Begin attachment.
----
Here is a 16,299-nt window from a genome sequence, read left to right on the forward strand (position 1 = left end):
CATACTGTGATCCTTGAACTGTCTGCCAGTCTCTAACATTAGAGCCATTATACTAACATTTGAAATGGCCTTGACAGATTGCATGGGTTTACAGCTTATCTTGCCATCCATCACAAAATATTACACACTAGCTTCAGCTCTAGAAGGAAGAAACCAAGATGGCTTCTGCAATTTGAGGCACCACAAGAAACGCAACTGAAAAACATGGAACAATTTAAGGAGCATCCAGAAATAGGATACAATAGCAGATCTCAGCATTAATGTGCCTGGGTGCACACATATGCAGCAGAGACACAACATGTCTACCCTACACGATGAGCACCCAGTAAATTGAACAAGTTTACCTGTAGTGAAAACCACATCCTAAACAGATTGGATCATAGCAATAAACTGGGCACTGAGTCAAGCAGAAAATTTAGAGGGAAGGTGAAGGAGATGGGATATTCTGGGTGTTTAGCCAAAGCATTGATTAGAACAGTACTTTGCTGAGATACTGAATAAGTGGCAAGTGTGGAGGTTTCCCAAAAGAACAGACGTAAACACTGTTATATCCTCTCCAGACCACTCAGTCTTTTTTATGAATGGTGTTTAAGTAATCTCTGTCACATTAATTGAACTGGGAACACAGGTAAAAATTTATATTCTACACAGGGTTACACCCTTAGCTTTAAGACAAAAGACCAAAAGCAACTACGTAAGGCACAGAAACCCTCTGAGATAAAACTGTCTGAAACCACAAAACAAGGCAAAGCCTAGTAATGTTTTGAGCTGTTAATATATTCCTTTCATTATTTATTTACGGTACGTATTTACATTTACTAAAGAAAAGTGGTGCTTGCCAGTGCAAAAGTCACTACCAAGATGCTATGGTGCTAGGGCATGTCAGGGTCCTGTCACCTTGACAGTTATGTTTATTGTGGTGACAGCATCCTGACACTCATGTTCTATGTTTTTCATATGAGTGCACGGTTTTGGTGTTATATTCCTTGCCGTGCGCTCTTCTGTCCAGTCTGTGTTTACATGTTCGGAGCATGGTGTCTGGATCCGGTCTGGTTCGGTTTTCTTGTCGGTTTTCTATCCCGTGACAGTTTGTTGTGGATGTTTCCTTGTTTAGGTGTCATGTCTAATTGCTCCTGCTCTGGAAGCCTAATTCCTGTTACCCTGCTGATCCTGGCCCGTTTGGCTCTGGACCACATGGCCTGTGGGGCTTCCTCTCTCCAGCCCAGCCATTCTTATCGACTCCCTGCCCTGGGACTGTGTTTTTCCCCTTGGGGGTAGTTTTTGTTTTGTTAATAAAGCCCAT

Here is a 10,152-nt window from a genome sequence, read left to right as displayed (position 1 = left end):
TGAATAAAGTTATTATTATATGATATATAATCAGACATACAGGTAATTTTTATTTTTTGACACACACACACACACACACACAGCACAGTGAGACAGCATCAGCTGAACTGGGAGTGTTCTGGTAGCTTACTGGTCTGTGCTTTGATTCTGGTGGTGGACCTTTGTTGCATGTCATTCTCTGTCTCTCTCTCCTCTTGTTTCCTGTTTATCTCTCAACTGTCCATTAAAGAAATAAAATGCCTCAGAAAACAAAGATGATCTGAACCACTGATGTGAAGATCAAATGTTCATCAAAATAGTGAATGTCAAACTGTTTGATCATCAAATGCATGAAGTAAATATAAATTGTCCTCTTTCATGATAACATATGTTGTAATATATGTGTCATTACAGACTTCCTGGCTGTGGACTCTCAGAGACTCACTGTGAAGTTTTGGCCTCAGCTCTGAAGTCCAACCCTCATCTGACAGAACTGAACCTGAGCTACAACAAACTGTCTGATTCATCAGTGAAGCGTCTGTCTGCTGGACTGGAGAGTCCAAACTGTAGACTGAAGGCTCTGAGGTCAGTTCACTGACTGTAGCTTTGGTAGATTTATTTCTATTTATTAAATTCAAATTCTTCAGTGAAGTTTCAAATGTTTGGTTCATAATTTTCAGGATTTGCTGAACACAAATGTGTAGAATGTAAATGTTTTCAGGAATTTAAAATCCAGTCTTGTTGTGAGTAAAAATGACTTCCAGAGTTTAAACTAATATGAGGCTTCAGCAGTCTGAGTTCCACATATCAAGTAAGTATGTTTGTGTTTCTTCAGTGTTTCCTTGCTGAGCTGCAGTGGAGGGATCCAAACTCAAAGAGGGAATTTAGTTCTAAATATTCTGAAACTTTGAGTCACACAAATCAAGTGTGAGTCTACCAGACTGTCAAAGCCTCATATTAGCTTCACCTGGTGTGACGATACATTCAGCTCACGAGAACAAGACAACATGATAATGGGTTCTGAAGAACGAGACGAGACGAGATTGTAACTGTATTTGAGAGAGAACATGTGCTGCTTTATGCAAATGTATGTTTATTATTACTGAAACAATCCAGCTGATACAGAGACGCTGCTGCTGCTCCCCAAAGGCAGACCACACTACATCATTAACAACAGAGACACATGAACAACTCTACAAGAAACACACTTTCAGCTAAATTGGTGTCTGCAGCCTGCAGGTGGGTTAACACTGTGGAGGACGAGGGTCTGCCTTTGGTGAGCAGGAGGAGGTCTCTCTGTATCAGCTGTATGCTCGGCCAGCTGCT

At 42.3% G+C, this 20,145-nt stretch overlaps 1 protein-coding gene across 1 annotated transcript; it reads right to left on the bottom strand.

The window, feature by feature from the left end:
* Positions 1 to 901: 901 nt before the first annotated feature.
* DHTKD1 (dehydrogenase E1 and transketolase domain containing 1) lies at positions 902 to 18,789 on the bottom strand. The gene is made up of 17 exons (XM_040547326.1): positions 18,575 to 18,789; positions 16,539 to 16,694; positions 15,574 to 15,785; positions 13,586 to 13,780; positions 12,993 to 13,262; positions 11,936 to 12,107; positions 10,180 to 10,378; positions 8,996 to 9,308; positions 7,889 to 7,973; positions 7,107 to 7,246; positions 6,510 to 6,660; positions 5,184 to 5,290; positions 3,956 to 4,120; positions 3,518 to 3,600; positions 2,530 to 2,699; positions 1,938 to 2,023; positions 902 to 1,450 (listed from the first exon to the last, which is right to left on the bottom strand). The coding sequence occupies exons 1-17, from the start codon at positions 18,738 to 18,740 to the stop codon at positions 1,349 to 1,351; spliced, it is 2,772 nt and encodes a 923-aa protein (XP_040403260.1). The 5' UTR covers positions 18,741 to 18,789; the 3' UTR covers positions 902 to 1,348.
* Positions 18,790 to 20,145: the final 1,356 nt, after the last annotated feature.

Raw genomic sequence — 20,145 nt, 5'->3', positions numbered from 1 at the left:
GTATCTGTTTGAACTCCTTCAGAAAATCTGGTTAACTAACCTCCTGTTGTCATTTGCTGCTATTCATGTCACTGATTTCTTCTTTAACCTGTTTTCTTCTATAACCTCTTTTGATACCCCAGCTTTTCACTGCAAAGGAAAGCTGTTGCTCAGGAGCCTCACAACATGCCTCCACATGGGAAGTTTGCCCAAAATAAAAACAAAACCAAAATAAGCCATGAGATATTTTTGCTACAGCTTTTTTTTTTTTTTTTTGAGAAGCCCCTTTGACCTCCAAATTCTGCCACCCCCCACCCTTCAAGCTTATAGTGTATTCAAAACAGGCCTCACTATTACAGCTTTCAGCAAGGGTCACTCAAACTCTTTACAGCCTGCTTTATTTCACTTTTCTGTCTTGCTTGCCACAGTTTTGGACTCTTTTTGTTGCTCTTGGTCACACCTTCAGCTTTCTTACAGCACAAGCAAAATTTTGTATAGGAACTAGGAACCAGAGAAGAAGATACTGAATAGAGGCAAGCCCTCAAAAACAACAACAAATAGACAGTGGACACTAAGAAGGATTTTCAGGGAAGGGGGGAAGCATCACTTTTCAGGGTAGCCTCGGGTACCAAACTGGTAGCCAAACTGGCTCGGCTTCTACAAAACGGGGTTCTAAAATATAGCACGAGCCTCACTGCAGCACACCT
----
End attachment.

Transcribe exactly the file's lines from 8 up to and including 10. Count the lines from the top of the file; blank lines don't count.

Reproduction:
* DHTKD1 (dehydrogenase E1 and transketolase domain containing 1) lies at positions 902 to 18,789 on the bottom strand. The gene is made up of 17 exons (XM_040547326.1): positions 18,575 to 18,789; positions 16,539 to 16,694; positions 15,574 to 15,785; positions 13,586 to 13,780; positions 12,993 to 13,262; positions 11,936 to 12,107; positions 10,180 to 10,378; positions 8,996 to 9,308; positions 7,889 to 7,973; positions 7,107 to 7,246; positions 6,510 to 6,660; positions 5,184 to 5,290; positions 3,956 to 4,120; positions 3,518 to 3,600; positions 2,530 to 2,699; positions 1,938 to 2,023; positions 902 to 1,450 (listed from the first exon to the last, which is right to left on the bottom strand). The coding sequence occupies exons 1-17, from the start codon at positions 18,738 to 18,740 to the stop codon at positions 1,349 to 1,351; spliced, it is 2,772 nt and encodes a 923-aa protein (XP_040403260.1). The 5' UTR covers positions 18,741 to 18,789; the 3' UTR covers positions 902 to 1,348.
* Positions 18,790 to 20,145: the final 1,356 nt, after the last annotated feature.

Raw genomic sequence — 20,145 nt, 5'->3', positions numbered from 1 at the left: